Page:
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Response Buffer Limit Exceeded

 
 
Ron Hinds
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      11-19-2008
I'm getting this in an ASP application on IIS6/W2K3. The page in question is
trying to return a XML file approximately 45MB in size. Changing this is not
an option. Worked fine on IIS5/W2K. I tried Response.Buffer = False, no joy.
So I searched on MSDN and found instructions for increasing the
AspBufferingLimit property in the metabase. I increased it to 100MB for that
web application, stopped and restarted that web application, still same
result.

I ran into a similar problem on the same web app in two pages where we are
trying to receive a file of approx. 10MB in size. I was told to set the
AspMaxRequestEntityAllowed property in the metabase for the specific pages.
I set it to 16MB for each - they still don't work, either. How can I make my
legacy app work in IIS6?



 
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Anthony Jones
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      11-19-2008
"Ron Hinds" <(E-Mail Removed)> wrote in message
news:(E-Mail Removed)...
> I'm getting this in an ASP application on IIS6/W2K3. The page in question
> is trying to return a XML file approximately 45MB in size. Changing this
> is not an option. Worked fine on IIS5/W2K. I tried Response.Buffer =
> False, no joy. So I searched on MSDN and found instructions for increasing
> the AspBufferingLimit property in the metabase. I increased it to 100MB
> for that web application, stopped and restarted that web application,
> still same result.
>
> I ran into a similar problem on the same web app in two pages where we are
> trying to receive a file of approx. 10MB in size. I was told to set the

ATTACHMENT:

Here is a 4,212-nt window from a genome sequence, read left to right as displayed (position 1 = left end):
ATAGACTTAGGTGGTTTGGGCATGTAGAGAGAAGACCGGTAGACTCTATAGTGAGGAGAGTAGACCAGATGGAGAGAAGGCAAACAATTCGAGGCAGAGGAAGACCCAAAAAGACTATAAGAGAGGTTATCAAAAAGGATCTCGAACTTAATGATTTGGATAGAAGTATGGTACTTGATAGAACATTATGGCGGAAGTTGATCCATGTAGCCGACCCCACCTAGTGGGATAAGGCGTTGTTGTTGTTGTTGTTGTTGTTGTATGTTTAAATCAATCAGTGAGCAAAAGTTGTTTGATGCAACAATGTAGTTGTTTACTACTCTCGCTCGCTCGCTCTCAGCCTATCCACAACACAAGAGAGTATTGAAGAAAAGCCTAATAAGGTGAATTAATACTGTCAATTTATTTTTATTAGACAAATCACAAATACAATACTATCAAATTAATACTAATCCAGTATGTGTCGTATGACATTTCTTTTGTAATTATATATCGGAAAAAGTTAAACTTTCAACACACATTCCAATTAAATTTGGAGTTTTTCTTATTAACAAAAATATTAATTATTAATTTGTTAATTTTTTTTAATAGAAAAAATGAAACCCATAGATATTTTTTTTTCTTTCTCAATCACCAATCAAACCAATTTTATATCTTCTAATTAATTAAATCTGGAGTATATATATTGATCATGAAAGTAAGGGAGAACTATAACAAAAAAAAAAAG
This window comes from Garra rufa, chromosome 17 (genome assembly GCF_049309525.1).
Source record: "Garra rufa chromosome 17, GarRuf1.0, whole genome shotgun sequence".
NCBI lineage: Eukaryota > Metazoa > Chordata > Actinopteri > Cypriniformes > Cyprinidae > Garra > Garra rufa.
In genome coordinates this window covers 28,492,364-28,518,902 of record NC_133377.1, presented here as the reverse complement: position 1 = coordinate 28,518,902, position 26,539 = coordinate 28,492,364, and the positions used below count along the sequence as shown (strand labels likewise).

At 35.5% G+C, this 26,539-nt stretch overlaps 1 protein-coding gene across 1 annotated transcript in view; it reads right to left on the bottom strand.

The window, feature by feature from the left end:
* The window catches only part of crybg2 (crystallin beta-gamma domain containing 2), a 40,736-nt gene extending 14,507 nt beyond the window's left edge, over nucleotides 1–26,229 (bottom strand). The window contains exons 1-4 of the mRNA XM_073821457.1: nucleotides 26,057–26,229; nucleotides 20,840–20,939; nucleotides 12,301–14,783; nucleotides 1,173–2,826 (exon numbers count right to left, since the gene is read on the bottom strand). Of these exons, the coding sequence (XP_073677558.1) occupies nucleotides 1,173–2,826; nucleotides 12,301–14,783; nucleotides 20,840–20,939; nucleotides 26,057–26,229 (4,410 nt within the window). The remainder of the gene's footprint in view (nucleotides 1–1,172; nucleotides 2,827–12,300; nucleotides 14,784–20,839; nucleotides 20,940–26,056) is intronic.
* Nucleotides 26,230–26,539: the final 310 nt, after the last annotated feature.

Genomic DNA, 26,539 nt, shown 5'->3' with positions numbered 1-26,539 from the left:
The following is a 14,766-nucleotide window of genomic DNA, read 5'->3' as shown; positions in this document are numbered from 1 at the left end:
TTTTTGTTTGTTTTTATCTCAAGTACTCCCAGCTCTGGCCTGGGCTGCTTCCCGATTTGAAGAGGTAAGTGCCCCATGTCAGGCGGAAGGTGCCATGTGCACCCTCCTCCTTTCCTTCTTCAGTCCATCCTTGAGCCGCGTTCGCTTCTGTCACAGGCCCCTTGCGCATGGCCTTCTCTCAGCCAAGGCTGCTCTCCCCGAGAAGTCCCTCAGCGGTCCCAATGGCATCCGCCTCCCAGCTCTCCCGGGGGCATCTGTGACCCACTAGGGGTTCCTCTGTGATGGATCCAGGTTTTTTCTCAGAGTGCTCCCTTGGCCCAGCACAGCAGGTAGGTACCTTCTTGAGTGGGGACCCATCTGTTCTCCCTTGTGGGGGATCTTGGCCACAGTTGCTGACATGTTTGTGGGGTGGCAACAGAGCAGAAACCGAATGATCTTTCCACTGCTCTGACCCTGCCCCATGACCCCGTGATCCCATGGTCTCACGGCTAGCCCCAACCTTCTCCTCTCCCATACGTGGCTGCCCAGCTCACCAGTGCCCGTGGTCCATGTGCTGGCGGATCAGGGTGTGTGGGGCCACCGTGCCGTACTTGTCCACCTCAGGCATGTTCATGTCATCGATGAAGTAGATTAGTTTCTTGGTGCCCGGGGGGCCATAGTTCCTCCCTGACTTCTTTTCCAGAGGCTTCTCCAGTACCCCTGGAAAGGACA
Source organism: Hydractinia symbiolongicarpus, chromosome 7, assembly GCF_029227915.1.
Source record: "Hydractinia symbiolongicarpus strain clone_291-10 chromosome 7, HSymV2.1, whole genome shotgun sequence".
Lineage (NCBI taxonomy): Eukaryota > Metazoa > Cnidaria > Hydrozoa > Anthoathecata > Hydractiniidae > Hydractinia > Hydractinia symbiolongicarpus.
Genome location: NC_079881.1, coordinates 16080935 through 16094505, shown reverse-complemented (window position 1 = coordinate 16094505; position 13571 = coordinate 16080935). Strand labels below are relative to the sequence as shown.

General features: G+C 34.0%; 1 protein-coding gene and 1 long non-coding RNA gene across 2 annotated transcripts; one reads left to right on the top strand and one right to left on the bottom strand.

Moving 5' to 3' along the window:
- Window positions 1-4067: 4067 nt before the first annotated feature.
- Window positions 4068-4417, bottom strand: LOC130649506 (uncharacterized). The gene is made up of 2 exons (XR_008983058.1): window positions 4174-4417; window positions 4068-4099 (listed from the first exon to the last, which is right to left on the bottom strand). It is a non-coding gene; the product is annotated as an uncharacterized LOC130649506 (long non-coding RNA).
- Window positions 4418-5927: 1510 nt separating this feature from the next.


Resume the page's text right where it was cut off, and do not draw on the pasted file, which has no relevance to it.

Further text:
> AspMaxRequestEntityAllowed property in the metabase for the specific
> pages. I set it to 16MB for each - they still don't work, either. How can
> I make my legacy app work in IIS6?
>
>


Perhaps you can describe exactly how you went about making those setting
changes because they are exactly the right ones to correct your problem(s).

--
Anthony Jones - MVP ASP/ASP.NET

 
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Daniel Crichton
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      11-20-2008
Ron wrote on Wed, 19 Nov 2008 13:07:33 -0800:

> I'm getting this in an ASP application on IIS6/W2K3. The page in
> question is trying to return a XML file approximately 45MB in size.
> Changing this is not an option. Worked fine on IIS5/W2K. I tried
> Response.Buffer = False, no joy. So I searched on MSDN and found
> instructions for increasing the AspBufferingLimit property in the
> metabase. I increased it to 100MB for
> that web application, stopped and restarted that web application,
> still same result.


> I ran into a similar problem on the same web app in two pages where we
> are trying to receive a file of approx. 10MB in size. I was told to
> set the AspMaxRequestEntityAllowed property in the metabase for the
> specific
> pages. I set it to 16MB for each - they still don't work, either. How can
> I
> make my legacy app work in IIS6?



I wouldn't go messing with the settings - instead, chunk out the XML file in
small pieces. If this XML is coming from a file then you could use an ADO
Stream object to do this quite simply. Even turning off the buffering
doesn't help if you try to send a large file all in one go.

AspMaxRequestEntityAllowed is for incoming data to the server, not for
outgoing data - the clue is in the property name which contains the word
Request. The value you would need to change is AspBufferLimit, eg.

cscript.exe adsutil.vbs SET w3svc/aspbufferinglimit 104857600